Halloween 2020 Tips for You and Your Family

October 20, 2020

In normal years, Halloween might be a fun but challenging holiday for your child. While they’re excited about costumes, candy, seeing their friends and going door-to-door, some houses and decorations can scare them and there’s the potential for sensory overload or the dreaded sugar crash.

Combine that with COVID-19 and 2020 is sure to be a different type of Halloween experience. The following are some tips and ideas from Good Shepherd Pediatrics on how to have a safe and fun Halloween with your children this year.


Depending on where you live, trick-or-treat might be on as scheduled or canceled due to COVID-19.

If trick-or-treat is on in your area and you intend on participating, it’s important to review rules with your child beforehand.

  • Will you let them go to a house’s front door if there are a lot of kids around?
  • How frequently will you wash hands?
  • How far away will you stay from other trick or treaters?
  • Review social skills, such as saying, “Trick or treat” and “Thank you” to neighbors giving out candy.
  • Follow directions to only take the number of pieces of candy offered.
  • Stay close to a parent at all times; adults wearing masks can be scary when it’s dark out.

Even with general trick-or-treat rules in place, the excitement of Halloween still can put kids on sensory overload. Here are some tips and tricks for parents or guardians can remember:

  • Use deep-breathing techniques.
  • Plan on going up to homes that have no children at the front door for a less stimulating and more socially distant environment.
  • Avoid houses with bright flashing lights if your child is visually sensitive.
  • Avoid houses with loud noises if your child is scared of certain noises.

If you know your neighborhood well, use it to your advantage. Take dry run walks with your child in costume to get them comfortable with the process and places while it’s not pitch dark. Try to go only to familiar houses.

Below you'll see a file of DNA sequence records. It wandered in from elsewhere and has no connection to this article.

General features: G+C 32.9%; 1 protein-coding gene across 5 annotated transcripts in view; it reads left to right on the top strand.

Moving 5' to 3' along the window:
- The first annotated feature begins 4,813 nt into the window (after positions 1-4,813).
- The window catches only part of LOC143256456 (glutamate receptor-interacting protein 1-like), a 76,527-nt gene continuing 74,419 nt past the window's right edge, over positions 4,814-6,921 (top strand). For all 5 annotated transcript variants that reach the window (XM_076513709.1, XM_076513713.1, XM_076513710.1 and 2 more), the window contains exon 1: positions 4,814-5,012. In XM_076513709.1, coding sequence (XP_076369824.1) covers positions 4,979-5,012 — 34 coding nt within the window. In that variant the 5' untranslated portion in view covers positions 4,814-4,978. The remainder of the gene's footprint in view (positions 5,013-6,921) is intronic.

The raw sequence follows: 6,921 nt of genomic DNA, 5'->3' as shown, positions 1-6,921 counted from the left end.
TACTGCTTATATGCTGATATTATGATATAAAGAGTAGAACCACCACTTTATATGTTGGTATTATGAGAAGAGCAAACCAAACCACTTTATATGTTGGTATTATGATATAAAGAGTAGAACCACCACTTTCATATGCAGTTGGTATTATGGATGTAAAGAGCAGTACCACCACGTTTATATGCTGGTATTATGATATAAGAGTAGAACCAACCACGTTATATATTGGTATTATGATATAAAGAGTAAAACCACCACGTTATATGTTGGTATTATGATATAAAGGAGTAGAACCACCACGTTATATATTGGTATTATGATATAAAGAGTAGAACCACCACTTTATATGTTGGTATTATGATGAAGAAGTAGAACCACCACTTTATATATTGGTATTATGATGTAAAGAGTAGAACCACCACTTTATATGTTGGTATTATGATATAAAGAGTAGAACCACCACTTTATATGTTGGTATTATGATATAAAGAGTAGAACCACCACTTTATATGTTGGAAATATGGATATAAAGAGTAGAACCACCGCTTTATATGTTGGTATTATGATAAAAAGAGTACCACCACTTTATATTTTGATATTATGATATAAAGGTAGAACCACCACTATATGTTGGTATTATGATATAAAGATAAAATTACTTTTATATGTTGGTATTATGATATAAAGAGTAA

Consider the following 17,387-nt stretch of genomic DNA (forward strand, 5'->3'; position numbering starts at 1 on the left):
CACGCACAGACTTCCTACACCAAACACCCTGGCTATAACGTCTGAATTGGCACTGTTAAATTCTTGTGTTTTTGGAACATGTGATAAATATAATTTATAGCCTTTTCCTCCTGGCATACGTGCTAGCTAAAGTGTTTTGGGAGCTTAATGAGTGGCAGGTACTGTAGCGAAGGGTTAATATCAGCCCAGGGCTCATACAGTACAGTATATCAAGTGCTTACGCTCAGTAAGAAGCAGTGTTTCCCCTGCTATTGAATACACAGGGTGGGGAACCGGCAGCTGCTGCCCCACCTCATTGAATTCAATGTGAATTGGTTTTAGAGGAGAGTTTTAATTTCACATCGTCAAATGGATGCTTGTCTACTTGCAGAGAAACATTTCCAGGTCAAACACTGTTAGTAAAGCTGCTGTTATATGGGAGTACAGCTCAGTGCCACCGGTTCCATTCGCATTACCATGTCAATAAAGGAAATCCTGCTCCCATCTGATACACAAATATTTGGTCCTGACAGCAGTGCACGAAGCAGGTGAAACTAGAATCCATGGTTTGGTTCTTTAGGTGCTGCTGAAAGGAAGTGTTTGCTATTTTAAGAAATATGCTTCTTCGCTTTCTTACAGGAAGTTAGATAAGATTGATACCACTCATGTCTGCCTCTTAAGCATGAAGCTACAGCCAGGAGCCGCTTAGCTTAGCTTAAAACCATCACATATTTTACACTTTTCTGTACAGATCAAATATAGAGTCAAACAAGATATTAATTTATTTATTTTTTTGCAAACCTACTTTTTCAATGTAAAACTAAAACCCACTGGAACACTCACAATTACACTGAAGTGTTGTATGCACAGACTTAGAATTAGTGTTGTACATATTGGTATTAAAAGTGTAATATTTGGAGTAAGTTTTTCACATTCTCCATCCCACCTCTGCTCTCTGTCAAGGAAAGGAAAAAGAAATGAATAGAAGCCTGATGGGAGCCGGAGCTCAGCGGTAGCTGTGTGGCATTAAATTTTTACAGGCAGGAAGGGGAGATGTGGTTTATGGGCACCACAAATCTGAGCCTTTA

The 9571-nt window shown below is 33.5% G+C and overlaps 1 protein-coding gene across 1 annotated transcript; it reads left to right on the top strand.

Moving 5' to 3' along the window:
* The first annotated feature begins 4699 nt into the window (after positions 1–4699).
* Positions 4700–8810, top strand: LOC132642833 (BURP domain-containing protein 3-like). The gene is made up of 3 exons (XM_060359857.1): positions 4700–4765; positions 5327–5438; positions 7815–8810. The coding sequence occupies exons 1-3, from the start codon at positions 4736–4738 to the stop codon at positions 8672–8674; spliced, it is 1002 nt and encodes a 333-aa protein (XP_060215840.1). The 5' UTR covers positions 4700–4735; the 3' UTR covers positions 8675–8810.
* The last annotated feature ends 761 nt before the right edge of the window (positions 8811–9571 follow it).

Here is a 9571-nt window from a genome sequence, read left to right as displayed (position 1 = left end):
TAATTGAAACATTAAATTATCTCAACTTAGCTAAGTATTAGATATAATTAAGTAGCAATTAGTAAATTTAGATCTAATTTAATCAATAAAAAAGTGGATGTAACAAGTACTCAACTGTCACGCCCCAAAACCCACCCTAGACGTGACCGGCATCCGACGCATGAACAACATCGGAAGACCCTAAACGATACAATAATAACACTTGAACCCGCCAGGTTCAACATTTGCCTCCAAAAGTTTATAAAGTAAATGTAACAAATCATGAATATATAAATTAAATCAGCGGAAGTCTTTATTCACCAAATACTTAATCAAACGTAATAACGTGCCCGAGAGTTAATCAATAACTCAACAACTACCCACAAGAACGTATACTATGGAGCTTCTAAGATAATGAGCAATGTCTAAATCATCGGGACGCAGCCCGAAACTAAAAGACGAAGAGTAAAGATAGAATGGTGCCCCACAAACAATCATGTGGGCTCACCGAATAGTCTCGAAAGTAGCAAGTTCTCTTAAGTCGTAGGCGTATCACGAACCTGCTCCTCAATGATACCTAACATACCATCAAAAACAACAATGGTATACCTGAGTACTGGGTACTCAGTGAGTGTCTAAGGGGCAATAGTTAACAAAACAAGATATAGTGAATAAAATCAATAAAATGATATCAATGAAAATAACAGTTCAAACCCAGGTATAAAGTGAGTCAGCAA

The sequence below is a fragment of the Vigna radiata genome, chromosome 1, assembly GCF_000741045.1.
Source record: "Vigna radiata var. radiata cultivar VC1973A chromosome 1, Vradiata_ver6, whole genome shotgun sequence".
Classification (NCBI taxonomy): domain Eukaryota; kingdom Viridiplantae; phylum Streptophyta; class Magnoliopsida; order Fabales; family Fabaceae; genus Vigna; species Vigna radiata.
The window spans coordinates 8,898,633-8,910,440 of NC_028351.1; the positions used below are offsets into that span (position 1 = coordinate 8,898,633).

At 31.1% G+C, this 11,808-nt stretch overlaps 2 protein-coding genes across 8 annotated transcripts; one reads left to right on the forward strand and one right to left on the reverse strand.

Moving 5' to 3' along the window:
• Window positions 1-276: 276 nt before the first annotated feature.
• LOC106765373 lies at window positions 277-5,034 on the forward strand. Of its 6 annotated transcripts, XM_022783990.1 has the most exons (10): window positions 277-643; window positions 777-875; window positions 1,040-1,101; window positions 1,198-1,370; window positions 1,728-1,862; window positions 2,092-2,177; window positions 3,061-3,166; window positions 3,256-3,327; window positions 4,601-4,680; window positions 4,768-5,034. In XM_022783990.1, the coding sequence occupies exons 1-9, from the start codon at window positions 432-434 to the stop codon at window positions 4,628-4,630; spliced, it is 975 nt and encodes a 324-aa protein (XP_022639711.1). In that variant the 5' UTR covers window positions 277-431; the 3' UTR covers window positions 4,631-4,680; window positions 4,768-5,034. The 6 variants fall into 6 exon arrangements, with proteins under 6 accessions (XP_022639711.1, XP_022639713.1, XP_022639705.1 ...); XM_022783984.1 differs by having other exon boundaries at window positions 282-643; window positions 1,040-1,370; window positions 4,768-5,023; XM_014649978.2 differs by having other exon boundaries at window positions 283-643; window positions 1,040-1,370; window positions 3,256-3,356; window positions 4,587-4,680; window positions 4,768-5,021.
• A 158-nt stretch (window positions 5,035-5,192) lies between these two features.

On the night of trick-or-treat, have someone scout ahead for you, especially for potentially scary situations that your child cannot anticipate. Avoid houses where someone hides and jumps out.

Trick-or-treat alternatives – children of all ages (and adults, too)

If trick-or-treating is not permitted in your area or if simply isn’t the best option for your child, there are alternative ideas to have Halloween fun.

  • Make Halloween decorations. A fun one is cutting out paper spider webs — similar to paper snowflakes.
  • Pick your appropriate level of scare and have a Halloween movie night.
  • For picky eaters in your family, have them help cook Halloween-inspired foods.
  • Also on the food front (and again depending on the appropriate amount of scare), you could have cupcakes with colored icing all the way to having your kids put their hands into peeled grapes (eyeballs!) and cooked spaghetti (brains!). Check Pinterest or the Internet for additional Halloween-related food ideas.
  • Plan a Halloween scavenger hunt ahead of trick-or-treat or in your car driving around to look at decorations. Who can find two ghosts? What about something orange? A flashing light? And so on.
  • Talk to your neighbors about doing trunk-or-treat to decrease kids going to front doors or porches.
  • Similar to Easter baskets, try making a boo basket with presents and goodies.

Ideas for young children

  • Create a treasure hunt with a map to find the candy. Make sure it’s at least three steps.
  • Plan a Halloween hunt, similar to an Easter egg hunt. Do it in your yard or inside the house, whichever makes more sense.

Ideas for older children

  • Host Halloween movie night.
  • Design a spy-themed candy hunt, using red yarn or string. Hang up the yarn to create a laser maze that the kids have to navigate to get candy on the opposite side. You could also incorporate multiple clues to get them to the candy.
  • Create a Halloween word search.
  • Make a Halloween Scattergories game.

The Good Shepherd Pediatrics team wishes you and your family a safe and happy Halloween!

To learn more about Good Shepherd Pediatrics, click here or call 1-888-44-REHAB.